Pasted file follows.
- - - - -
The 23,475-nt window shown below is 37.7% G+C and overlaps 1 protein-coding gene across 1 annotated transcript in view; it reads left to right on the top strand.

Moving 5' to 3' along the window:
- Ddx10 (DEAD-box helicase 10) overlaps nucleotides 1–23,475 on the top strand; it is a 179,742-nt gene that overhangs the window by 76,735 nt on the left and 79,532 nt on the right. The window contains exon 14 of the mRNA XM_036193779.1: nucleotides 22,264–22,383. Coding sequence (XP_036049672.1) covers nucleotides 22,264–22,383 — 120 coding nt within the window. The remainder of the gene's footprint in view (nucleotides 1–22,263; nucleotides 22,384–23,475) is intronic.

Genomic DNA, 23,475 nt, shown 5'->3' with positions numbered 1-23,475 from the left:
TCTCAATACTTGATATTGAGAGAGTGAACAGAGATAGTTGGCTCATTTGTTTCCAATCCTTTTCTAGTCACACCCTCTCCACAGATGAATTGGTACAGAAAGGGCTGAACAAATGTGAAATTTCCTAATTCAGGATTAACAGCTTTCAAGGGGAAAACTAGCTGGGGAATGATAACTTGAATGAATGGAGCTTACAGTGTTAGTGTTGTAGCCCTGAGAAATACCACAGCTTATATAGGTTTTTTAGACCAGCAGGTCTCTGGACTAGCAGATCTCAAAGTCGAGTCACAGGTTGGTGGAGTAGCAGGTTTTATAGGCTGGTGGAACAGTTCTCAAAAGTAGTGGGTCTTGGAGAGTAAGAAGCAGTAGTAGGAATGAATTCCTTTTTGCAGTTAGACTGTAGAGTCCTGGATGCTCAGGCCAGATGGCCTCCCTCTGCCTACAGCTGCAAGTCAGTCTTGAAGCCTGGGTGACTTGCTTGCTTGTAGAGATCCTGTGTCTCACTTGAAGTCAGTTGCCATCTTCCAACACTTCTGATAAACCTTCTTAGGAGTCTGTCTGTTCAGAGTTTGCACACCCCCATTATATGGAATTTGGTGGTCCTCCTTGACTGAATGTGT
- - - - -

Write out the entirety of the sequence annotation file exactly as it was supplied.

The 23,475-nt window shown below is 37.7% G+C and overlaps 1 protein-coding gene across 1 annotated transcript in view; it reads left to right on the top strand.

Moving 5' to 3' along the window:
- Ddx10 (DEAD-box helicase 10) overlaps nucleotides 1–23,475 on the top strand; it is a 179,742-nt gene that overhangs the window by 76,735 nt on the left and 79,532 nt on the right. The window contains exon 14 of the mRNA XM_036193779.1: nucleotides 22,264–22,383. Coding sequence (XP_036049672.1) covers nucleotides 22,264–22,383 — 120 coding nt within the window. The remainder of the gene's footprint in view (nucleotides 1–22,263; nucleotides 22,384–23,475) is intronic.

Genomic DNA, 23,475 nt, shown 5'->3' with positions numbered 1-23,475 from the left:
TCTCAATACTTGATATTGAGAGAGTGAACAGAGATAGTTGGCTCATTTGTTTCCAATCCTTTTCTAGTCACACCCTCTCCACAGATGAATTGGTACAGAAAGGGCTGAACAAATGTGAAATTTCCTAATTCAGGATTAACAGCTTTCAAGGGGAAAACTAGCTGGGGAATGATAACTTGAATGAATGGAGCTTACAGTGTTAGTGTTGTAGCCCTGAGAAATACCACAGCTTATATAGGTTTTTTAGACCAGCAGGTCTCTGGACTAGCAGATCTCAAAGTCGAGTCACAGGTTGGTGGAGTAGCAGGTTTTATAGGCTGGTGGAACAGTTCTCAAAAGTAGTGGGTCTTGGAGAGTAAGAAGCAGTAGTAGGAATGAATTCCTTTTTGCAGTTAGACTGTAGAGTCCTGGATGCTCAGGCCAGATGGCCTCCCTCTGCCTACAGCTGCAAGTCAGTCTTGAAGCCTGGGTGACTTGCTTGCTTGTAGAGATCCTGTGTCTCACTTGAAGTCAGTTGCCATCTTCCAACACTTCTGATAAACCTTCTTAGGAGTCTGTCTGTTCAGAGTTTGCACACCCCCATTATATGGAATTTGGTGGTCCTCCTTGACTGAATGTGT